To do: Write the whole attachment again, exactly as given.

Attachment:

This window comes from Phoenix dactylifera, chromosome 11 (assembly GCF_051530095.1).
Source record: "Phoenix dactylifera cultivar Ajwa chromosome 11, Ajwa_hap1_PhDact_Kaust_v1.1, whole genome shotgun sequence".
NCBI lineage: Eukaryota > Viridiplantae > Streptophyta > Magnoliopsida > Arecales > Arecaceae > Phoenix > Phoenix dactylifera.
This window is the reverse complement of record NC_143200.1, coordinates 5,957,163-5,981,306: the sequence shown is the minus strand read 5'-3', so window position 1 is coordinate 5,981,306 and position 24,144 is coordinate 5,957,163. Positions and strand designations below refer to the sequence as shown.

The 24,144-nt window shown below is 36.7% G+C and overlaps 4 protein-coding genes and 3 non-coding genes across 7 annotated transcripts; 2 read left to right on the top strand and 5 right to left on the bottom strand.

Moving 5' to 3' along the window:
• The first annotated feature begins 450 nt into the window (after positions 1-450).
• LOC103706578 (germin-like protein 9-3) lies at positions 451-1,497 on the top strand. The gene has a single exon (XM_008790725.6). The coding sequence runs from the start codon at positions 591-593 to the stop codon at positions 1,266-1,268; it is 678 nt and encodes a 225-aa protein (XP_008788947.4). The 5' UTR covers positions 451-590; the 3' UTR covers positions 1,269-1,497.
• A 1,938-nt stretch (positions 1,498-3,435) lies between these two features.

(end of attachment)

This window comes from Phoenix dactylifera, chromosome 11 (assembly GCF_051530095.1).
Source record: "Phoenix dactylifera cultivar Ajwa chromosome 11, Ajwa_hap1_PhDact_Kaust_v1.1, whole genome shotgun sequence".
NCBI lineage: Eukaryota > Viridiplantae > Streptophyta > Magnoliopsida > Arecales > Arecaceae > Phoenix > Phoenix dactylifera.
This window is the reverse complement of record NC_143200.1, coordinates 5,957,163-5,981,306: the sequence shown is the minus strand read 5'-3', so window position 1 is coordinate 5,981,306 and position 24,144 is coordinate 5,957,163. Positions and strand designations below refer to the sequence as shown.

The 24,144-nt window shown below is 36.7% G+C and overlaps 4 protein-coding genes and 3 non-coding genes across 7 annotated transcripts; 2 read left to right on the top strand and 5 right to left on the bottom strand.

Moving 5' to 3' along the window:
• The first annotated feature begins 450 nt into the window (after positions 1-450).
• LOC103706578 (germin-like protein 9-3) lies at positions 451-1,497 on the top strand. The gene has a single exon (XM_008790725.6). The coding sequence runs from the start codon at positions 591-593 to the stop codon at positions 1,266-1,268; it is 678 nt and encodes a 225-aa protein (XP_008788947.4). The 5' UTR covers positions 451-590; the 3' UTR covers positions 1,269-1,497.
• A 1,938-nt stretch (positions 1,498-3,435) lies between these two features.